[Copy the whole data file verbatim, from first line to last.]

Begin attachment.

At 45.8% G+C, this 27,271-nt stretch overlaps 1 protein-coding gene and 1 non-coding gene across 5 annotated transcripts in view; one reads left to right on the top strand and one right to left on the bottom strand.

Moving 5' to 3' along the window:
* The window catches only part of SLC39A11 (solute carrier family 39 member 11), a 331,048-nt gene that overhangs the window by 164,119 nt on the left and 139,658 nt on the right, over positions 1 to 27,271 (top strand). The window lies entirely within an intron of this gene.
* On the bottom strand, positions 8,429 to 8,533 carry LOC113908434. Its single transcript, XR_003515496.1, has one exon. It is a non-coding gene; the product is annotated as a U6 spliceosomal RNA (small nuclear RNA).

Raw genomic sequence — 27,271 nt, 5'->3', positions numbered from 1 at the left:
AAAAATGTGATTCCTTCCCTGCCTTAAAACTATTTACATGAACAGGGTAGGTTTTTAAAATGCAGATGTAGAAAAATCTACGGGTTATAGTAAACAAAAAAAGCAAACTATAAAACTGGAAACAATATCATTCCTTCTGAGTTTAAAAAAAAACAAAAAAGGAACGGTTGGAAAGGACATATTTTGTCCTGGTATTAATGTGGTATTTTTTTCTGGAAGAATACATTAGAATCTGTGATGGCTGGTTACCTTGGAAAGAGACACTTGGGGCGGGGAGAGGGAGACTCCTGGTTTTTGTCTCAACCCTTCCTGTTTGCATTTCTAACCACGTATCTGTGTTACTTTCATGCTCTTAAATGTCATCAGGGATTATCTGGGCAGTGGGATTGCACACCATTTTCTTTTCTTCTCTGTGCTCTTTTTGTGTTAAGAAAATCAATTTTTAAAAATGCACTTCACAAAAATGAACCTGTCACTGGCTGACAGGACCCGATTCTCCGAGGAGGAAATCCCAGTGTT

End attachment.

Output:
At 45.8% G+C, this 27,271-nt stretch overlaps 1 protein-coding gene and 1 non-coding gene across 5 annotated transcripts in view; one reads left to right on the top strand and one right to left on the bottom strand.

Moving 5' to 3' along the window:
* The window catches only part of SLC39A11 (solute carrier family 39 member 11), a 331,048-nt gene that overhangs the window by 164,119 nt on the left and 139,658 nt on the right, over positions 1 to 27,271 (top strand). The window lies entirely within an intron of this gene.
* On the bottom strand, positions 8,429 to 8,533 carry LOC113908434. Its single transcript, XR_003515496.1, has one exon. It is a non-coding gene; the product is annotated as a U6 spliceosomal RNA (small nuclear RNA).

Raw genomic sequence — 27,271 nt, 5'->3', positions numbered from 1 at the left:
AAAAATGTGATTCCTTCCCTGCCTTAAAACTATTTACATGAACAGGGTAGGTTTTTAAAATGCAGATGTAGAAAAATCTACGGGTTATAGTAAACAAAAAAAGCAAACTATAAAACTGGAAACAATATCATTCCTTCTGAGTTTAAAAAAAAACAAAAAAGGAACGGTTGGAAAGGACATATTTTGTCCTGGTATTAATGTGGTATTTTTTTCTGGAAGAATACATTAGAATCTGTGATGGCTGGTTACCTTGGAAAGAGACACTTGGGGCGGGGAGAGGGAGACTCCTGGTTTTTGTCTCAACCCTTCCTGTTTGCATTTCTAACCACGTATCTGTGTTACTTTCATGCTCTTAAATGTCATCAGGGATTATCTGGGCAGTGGGATTGCACACCATTTTCTTTTCTTCTCTGTGCTCTTTTTGTGTTAAGAAAATCAATTTTTAAAAATGCACTTCACAAAAATGAACCTGTCACTGGCTGACAGGACCCGATTCTCCGAGGAGGAAATCCCAGTGTT